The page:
IBM’s moves into cloud computing have been strategically brilliant because of the tremendous risks the cloud poses to the company’s traditional server, software and services business.
“Cloud” means different things to different people and organizations. Google and Yahoo host all of their software and services on the Internet, making them Web-centric cloud players. Microsoft is pursuing its software-plus-services strategy, tying customers’ desktop software to Web-based services.
Customers don’t need a great deal of data center hardware to leverage Google, Yahoo and Microsoft cloud services, but IBM is a different bird. IBM has dabbled in the cloud in a careful way, offering software and hardware combinations that do not cannibalize its existing server and services businesses.
How did IBM get to this point and where is it going to go in the cloud?
Dennis Quan, chief technology officer of high-performance on-demand solutions at IBM, told eWEEK that IBM entered the cloud internally with its IBM Innovation Portal a few years ago, allowing the company’s 355,000 users to access computer resources more quickly instead of having to buy physical hardware.
This approach allowed IBM to “incubate new innovations and let users give feedback” on them, Quan said. Some 20 percent of the projects created in the portal influenced IBM’s products, allowing IBM to shift its cloud focus into the market.
In December 2006, IBM struck an agreement with Google on cloud computing, and in late 2007 it built out three cloud computing centers, leveraging IBM Tivoli management software and Google’s MapReduce parallel computing model on 1,000 servers.
IBM lets students use this gear and the centers as their playgrounds for parallel computing. This appears altruistic on the surface, but it’s ingenious. It means the future university students who embark on this program will be versed in use of IBM and Google gear instead of Microsoft Windows and Live.
IBM then announced Blue Cloud in November 2007, discussing ways it would commercialize these assets and turn them into hardware and software. This will require a lot of virtualization technology, and some customer rollouts are taking place in Ireland and in China.
To recap: IBM’s cloud moves began internally, spread to universities and are now leaking their way into the mainstream in products such as the company’s new iDataPlex.
IBM Has Reasons for Being Careful with the Cloud
Despite all the theorizing about computing services shifting into the cloud, Quan said, “While some enterprise customers want to access compute resources outside of their firewalls, many insurance companies or financial service companies actually want to keep control over their data centers.”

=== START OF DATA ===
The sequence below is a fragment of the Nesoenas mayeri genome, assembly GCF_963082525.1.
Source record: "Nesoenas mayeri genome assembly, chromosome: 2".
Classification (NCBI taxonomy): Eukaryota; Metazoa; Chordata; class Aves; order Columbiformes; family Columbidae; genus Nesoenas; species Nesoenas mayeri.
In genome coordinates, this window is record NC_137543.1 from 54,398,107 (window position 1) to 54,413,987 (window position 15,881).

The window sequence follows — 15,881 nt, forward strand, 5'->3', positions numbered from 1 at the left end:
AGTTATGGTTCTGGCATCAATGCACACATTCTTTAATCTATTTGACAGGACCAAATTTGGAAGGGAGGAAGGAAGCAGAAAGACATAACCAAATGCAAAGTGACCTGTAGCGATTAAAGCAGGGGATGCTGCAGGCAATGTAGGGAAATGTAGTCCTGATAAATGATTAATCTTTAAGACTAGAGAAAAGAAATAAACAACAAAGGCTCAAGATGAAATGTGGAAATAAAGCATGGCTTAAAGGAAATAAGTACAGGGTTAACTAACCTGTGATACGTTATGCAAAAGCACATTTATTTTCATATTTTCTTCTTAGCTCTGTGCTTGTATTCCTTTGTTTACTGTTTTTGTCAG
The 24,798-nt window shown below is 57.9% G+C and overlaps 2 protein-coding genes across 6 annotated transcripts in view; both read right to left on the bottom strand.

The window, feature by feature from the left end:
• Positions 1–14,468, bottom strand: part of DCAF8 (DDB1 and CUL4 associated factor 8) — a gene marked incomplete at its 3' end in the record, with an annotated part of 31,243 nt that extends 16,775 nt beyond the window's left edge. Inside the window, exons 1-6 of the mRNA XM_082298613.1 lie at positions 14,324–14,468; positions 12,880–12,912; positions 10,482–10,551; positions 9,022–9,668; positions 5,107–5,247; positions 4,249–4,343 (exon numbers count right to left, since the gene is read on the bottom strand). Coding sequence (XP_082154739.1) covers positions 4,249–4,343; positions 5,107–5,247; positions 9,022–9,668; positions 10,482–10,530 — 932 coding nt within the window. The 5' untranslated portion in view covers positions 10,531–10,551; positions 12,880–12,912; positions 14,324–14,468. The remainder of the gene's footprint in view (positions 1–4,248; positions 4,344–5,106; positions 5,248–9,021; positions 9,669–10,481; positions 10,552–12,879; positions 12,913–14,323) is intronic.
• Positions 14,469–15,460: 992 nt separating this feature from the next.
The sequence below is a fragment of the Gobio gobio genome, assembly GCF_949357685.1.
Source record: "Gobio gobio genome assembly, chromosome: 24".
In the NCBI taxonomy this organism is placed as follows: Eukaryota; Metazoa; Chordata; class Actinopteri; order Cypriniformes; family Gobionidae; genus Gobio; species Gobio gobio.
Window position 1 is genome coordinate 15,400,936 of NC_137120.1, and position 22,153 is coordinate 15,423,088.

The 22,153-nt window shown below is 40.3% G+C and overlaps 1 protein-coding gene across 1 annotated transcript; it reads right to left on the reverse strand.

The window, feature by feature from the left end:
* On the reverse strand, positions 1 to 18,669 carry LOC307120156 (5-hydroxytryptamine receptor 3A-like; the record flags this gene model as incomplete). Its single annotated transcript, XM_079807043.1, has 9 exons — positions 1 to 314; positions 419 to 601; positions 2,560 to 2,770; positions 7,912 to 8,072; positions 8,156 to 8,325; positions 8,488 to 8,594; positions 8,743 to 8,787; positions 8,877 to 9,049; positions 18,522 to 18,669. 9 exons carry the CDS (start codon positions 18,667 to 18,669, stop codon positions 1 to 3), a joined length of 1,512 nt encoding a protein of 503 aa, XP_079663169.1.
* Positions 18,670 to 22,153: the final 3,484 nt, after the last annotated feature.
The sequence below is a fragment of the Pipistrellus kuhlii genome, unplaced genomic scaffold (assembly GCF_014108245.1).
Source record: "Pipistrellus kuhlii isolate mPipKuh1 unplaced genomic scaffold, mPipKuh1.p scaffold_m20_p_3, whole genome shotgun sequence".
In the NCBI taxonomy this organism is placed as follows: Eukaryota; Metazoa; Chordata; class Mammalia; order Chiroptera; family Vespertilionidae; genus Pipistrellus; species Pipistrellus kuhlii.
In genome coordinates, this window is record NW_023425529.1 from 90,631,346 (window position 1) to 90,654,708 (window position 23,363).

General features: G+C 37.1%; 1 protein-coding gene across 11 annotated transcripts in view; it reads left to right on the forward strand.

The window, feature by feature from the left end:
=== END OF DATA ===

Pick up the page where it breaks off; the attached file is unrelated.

What these companies are doing is looking at Google’s, Facebook’s and MySpace’s data centers and wondering how they can get that scalability within their own data centers. Blue Cloud and the iDataPlex aim to offer that.
By contrast, products and services from Google, Yahoo and Salesforce.com are natively in the cloud as entirely hosted solutions. They use a mishmash of commodity boxes designed to offer impressive scaling and 24/7 uptime.
Pund-IT analyst Charles King said while IBM already has substantial hosted services offerings, he doesn’t see the company “playing in the cloud-hosting place.”
IBM is picking its spots in the industry, for good reason. Its core business segments are servers, software and global services. If the company took its entire software group and hosted it in the cloud for customers-a la Google or Yahoo-it would begin to eradicate its server and global services businesses.
Who would buy an IBM server if IBM is hosting its own software for customers to subscribe to? Who would pay for the global services unit, famed for offering support staffs to take over corporate data centers?
One could argue that IBM could use its surplus of servers and services personnel to support IBM’s software and internal machines, similar to the way Google puts 100 or so people up in its global data centers to run and maintain them. But the company would still have to lay off a lot of people and jettison some of the weaker products.
It could also be argued that IBM’s server and services business hampers its ability to play significantly in the cloud, but, on the other hand, IBM’s understanding in those data center disciplines positions it to be a leader in the space, stronger than Microsoft or even Google.
“They’re proceeding in the way they traditionally proceed, which is, take a look at the market, see where some discreet commercial opportunities are and then ask if there is anything that they can bring to the party that no one else has done,” King said.
IBM is proceeding into the cloud, as it has every new business opportunity, with caution, and defining its own cloud strategy, not letting the media hype shape it. Ultimately, new opportunities will open up for the company as it goes further down the cloud rabbit hole.
Who can predict what those might be?